53-PICU Staff Knowledge and Perceptions of Pediatric Delirium and Impact of an Educational Curriculum
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Pediatrics, Neuroscience, 2021
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The Society of Critical Care Medicine's Critical Care Congress features internationally renowned faculty and content sessions highlighting the most up-to-date, evidence-based developments in critical care medicine. This is a presentation from the 2021 Critical Care Congress held virtually from January 31-February 12, 2021.

Sarah W. Goldberg


Introduction/Hypothesis: The importance of timely recognition and treatment of Pediatric Intensive Care Unit (PICU) and Pediatric Cardiac Intensive Care Unit (PCICU) delirium has been a topic of recent clinical initiatives worldwide. We instituted a multidisciplinary delirium curriculum for staff in 2 PICUs and 1 PCICU in a tertiary children's hospital and to see if staff's knowledge and attitudes changed after implementation.

Methods: 587 Staff (including attendings, fellows, advanced practice professionals (APPs), registered nurses (RNs), social workers, physical and occupational therapists (PT and OT)) working in 3 ICUs were invited to complete a survey with 17 true/false knowledge questions and 4 delirium attitudes questions on a Likert scale. All staff completed a pediatric delirium curriculum covering use of the screening tool, causes of ICU delirium, and treatment strategies. The 284 staff who completed the initial survey were invited to complete it again after implementation.

Results: 182 of 284 initial respondents (64%) completed the post-implementation survey. 61/182 (33%) were medical providers, 108/182 (59.4%) were bedside nurses or nurse specialists, and 13 (7.1%) were other team members (PT, OT, Child Life, and social work). In general, staff scored correctly on the majority of knowledge questions before the curriculum was administered. A higher proportion (20%) of respondents thought benzodiazepines were helpful in the treatment of delirium before the curriculum, compared to 7% after (p=0.001). 20% incorrectly responded that mechanical ventilation was not associated with delirium before taking the curriculum, compared to 8% in the post-survey (p=0.001). In addition, the proportion who thought antipsychotics were first line delirium treatment decreased from 31% to 21% (p=0.03). Staff also reported increased ability to recognize delirious patients (53 vs. 36%, p<0.001) and confidence in treating delirium (57 vs. 20%, p<0.001). There was no significant increase in the perceived prevalence or importance of delirium between the two time points.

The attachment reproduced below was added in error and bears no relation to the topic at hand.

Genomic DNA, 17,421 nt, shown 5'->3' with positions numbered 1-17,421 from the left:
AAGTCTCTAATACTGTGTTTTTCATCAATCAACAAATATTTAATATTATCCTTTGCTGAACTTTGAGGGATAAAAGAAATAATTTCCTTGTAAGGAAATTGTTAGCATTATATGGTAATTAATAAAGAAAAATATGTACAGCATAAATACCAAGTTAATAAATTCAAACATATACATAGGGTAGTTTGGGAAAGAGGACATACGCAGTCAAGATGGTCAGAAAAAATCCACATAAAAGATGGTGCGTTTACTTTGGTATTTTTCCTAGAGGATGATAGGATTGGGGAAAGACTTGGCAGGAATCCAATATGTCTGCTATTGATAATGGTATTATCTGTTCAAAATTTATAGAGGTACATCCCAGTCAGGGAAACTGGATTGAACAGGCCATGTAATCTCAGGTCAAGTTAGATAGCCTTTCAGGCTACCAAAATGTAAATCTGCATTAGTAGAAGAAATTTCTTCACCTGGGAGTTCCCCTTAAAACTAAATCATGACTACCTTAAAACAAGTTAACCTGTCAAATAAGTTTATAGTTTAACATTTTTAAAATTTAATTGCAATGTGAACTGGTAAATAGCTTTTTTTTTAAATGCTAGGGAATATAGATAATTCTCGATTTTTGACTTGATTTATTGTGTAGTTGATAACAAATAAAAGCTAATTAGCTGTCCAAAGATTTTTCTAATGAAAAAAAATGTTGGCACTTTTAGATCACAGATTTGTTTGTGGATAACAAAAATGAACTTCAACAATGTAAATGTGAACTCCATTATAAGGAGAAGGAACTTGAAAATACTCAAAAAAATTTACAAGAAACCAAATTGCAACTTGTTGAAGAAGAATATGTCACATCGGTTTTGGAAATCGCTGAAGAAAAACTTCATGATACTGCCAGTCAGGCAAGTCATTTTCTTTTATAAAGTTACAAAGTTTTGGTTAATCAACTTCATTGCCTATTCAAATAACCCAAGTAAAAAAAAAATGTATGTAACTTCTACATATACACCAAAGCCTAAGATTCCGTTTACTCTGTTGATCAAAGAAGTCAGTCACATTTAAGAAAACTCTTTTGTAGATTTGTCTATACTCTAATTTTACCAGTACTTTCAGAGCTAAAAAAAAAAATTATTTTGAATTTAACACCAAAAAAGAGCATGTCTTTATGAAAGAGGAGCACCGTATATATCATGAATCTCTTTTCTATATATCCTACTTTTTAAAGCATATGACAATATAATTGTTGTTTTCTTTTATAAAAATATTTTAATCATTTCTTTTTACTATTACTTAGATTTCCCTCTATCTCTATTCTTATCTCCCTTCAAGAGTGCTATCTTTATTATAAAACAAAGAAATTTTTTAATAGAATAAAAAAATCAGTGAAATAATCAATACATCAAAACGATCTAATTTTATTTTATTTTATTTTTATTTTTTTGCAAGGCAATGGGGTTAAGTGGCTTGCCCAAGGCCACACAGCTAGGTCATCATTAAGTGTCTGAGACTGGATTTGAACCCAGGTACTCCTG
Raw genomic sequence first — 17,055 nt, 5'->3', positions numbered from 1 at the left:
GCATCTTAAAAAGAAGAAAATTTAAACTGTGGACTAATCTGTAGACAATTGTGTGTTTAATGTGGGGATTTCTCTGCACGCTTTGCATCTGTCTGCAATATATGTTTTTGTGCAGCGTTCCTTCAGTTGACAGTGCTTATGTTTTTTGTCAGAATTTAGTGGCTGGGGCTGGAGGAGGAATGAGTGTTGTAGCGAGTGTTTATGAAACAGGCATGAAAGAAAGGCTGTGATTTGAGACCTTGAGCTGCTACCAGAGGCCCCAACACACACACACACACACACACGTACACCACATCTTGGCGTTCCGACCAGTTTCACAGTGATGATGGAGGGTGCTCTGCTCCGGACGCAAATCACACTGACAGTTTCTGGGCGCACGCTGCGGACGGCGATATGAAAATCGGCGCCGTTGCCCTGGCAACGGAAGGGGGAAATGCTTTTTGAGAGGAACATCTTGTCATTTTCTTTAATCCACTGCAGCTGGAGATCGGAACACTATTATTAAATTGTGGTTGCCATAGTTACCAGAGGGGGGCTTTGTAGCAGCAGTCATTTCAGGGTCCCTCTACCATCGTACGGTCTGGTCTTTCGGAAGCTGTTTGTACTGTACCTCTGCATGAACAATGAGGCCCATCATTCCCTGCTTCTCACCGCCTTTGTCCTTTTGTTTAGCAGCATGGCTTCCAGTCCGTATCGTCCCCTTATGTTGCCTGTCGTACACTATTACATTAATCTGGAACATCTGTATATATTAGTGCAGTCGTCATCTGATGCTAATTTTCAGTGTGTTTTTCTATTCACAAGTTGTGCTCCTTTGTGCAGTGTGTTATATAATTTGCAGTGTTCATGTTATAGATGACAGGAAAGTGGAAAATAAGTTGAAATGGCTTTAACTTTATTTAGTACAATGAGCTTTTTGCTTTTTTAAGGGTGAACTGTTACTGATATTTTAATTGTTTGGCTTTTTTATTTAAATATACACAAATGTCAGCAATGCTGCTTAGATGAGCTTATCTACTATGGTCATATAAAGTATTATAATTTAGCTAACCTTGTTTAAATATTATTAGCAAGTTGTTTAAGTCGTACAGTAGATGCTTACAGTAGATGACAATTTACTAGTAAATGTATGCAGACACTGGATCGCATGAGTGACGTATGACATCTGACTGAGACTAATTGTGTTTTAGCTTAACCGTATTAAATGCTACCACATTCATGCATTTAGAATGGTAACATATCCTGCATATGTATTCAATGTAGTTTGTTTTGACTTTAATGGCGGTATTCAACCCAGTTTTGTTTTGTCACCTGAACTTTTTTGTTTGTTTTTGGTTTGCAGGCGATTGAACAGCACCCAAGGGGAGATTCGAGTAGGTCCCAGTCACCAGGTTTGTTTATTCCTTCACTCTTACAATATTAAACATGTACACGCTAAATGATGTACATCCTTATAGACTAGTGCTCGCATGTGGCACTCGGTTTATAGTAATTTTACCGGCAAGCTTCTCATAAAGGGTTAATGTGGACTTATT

Conclusions: A multidisciplinary delirium screening and treatment curriculum significantly increased some aspects of staff knowledge, including benzodiazepine and antipsychotic use, as well as their perception of their ability to recognize and treat delirium.


Meta Tag
Content Type Presentation
Knowledge Area Pediatrics
Knowledge Area Neuroscience
Knowledge Level Advanced
Membership Level Select
Tag Delirium
Year 2021
Sarah Goldberg
pediatric delirium
staff knowledge
educational curriculum


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